Are DUI Checkpoints Considered Unconstitutional in Ohio?

SobrietyCheckpointApproachLocal Ohio organization Cop Block recently protested a planned drunk driving checkpoint in Washington Township in Montgomery County arguing the stops are unconstitutional.

Members of the organization allegedly advised drivers to turn around and take an alternate route to avoid stopping at the police-organized checkpoint, according to ABC 22 News. The group allegedly did so because members believe the checkpoints are not in accordance with law.

DUI checkpoints, or OVI checkpoints, are police-planned stops in which law enforcement officers use cones and barricades to funnel traffic into an area in which drivers can be questioned. The vehicles are temporarily stopped in a specific sequence and drivers are checked for symptoms of being under the influence of alcohol or drugs.

DUI checkpoints and roadblocks are highly controversial and the actions often are debated around the country. Drivers wonder if the stops are legitimate, especially because law enforcement officers should have probable cause to stop a vehicle.

However, DUI checkpoints are considered legal in nearly 40 states, including Ohio. According to the ruling in Michigan v. Sitz, 496 U.S. 444, checkpoints are valid because the dangers of drunk driving outweigh the “degree of intrusion” involved in sobriety checkpoints. The ruling also said these checkpoints are an exception to the search and seizure provisions of the U.S. Constitution.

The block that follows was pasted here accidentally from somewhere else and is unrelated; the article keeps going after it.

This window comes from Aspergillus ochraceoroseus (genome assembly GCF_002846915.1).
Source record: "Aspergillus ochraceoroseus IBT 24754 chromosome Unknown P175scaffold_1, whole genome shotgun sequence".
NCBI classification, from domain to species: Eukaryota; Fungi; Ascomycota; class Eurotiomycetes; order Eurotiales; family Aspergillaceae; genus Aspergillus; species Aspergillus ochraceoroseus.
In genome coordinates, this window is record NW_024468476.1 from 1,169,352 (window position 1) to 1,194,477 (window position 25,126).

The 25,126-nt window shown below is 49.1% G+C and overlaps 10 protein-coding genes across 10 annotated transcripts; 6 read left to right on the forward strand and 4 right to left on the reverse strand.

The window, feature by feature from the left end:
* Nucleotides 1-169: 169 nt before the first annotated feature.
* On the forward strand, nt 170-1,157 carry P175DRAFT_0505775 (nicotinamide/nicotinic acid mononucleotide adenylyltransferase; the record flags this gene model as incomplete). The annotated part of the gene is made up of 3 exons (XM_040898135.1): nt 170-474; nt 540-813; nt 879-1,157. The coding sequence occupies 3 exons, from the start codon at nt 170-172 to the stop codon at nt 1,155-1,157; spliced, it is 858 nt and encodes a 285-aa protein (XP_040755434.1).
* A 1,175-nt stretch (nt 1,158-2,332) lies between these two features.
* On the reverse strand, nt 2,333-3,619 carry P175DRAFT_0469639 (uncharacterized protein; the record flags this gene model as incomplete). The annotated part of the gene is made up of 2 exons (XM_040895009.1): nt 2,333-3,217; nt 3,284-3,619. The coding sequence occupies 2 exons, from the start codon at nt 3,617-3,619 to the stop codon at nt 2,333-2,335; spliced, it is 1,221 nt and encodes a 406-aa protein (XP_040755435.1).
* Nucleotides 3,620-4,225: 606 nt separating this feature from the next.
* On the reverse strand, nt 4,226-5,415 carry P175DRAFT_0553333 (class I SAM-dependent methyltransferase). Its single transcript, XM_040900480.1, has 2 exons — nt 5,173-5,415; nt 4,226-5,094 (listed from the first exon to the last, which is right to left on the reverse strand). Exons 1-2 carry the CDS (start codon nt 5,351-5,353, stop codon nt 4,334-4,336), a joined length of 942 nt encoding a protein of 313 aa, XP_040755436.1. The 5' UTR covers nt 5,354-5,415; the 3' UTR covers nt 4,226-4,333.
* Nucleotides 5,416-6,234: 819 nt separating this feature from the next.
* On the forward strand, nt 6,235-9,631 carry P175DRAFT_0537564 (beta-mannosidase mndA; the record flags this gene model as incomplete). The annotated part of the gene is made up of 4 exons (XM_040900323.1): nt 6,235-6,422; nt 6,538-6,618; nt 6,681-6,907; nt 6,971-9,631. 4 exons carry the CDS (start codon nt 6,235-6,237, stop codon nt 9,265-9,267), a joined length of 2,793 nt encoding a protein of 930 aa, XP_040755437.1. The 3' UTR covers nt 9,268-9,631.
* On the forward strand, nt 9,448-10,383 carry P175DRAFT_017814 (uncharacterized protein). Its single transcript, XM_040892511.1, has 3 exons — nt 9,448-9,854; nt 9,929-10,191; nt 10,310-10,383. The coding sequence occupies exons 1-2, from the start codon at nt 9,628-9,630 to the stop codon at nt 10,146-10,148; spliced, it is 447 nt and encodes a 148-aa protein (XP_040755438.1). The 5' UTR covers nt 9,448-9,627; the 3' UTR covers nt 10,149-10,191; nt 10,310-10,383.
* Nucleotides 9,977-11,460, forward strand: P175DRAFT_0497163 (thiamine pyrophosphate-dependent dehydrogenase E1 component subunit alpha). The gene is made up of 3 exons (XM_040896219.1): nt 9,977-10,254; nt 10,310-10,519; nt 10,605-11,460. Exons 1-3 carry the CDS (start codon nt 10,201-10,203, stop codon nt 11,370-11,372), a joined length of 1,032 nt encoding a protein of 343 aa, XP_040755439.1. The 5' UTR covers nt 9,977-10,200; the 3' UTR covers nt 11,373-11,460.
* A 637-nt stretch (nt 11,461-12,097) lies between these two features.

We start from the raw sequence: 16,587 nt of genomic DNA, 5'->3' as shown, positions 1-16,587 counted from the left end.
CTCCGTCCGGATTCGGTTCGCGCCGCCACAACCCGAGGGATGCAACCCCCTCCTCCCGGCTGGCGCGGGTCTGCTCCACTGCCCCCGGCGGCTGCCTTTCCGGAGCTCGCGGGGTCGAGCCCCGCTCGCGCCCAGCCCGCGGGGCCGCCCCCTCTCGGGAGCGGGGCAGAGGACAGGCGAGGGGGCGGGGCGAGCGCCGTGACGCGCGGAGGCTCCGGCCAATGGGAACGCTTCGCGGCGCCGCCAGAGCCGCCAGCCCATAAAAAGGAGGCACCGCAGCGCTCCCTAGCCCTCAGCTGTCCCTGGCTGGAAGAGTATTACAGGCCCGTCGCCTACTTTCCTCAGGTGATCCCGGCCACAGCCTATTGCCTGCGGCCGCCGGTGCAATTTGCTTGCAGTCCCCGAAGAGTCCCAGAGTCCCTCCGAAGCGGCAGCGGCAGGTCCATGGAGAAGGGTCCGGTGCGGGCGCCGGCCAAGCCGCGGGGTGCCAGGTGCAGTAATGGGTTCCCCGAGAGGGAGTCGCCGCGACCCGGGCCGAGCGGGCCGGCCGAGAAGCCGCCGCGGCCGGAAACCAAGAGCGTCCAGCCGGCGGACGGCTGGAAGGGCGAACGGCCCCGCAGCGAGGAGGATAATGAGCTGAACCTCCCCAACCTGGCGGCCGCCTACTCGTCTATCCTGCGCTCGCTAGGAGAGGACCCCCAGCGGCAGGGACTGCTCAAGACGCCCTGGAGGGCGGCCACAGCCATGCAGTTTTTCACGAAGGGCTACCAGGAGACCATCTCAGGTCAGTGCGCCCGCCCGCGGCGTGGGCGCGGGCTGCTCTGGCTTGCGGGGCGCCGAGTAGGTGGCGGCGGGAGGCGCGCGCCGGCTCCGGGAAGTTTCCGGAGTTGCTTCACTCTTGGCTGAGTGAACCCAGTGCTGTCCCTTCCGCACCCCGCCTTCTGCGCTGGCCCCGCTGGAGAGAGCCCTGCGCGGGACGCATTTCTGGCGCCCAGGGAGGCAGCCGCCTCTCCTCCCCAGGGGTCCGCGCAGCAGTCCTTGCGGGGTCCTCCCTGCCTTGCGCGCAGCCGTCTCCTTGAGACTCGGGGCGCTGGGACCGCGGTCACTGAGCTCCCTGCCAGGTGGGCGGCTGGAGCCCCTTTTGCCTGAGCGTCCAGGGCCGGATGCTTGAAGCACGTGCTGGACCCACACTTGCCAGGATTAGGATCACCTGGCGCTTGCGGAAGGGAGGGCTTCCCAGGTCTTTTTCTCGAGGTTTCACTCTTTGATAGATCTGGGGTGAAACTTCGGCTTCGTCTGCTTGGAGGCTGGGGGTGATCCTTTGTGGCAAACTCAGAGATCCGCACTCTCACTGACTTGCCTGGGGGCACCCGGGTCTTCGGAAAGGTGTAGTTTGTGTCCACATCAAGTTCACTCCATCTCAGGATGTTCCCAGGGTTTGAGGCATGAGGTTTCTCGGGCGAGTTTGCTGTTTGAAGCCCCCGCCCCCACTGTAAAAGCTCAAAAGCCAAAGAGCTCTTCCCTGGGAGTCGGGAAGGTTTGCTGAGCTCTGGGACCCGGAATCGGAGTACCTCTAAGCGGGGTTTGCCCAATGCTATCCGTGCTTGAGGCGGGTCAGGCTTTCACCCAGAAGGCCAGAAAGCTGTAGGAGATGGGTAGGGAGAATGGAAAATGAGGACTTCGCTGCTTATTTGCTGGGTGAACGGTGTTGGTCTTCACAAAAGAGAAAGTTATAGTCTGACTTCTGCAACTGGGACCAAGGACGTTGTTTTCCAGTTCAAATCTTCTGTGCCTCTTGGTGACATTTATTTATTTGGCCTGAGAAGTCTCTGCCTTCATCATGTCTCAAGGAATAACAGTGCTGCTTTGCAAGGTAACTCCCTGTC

This does not mean officers have no procedure to follow while administering the checkpoints. There are requirements law enforcement agencies must follow when not only planning but administering the stops. For instance, a pattern of which vehicles to stop must be established prior to the checkpoint.

Additionally, police officers must have a strong reason to believe a person is impaired before they can stop the driver for an extended period of time. For example, if an officer smells alcohol or marijuana during the temporary stop, there is reasonable suspicion the person is impaired. The officer could ask the driver to pull over.

Then, the officers are expected to follow the same protocol he or she would during a routine traffic stop where the officer suspects the driver is impaired. A breath test likely would be administered, and an arrest could follow, depending on the results.

The advance planning of these checkpoints are crucial when ensuring they are carried out legally. For instance, it is a requirement that the checkpoints and roadblocks be published in advance. This could mean having the information in the local newspaper or even announced on radio stations, sometimes weeks in advance.

Although the stops are highly debated, drivers should remain cooperative during the checkpoints. This could make the situation easier and allow drivers to continue moving through the stop without issues. Rolling down windows and listening to law enforcement can help ease the hassle of the roadblock.

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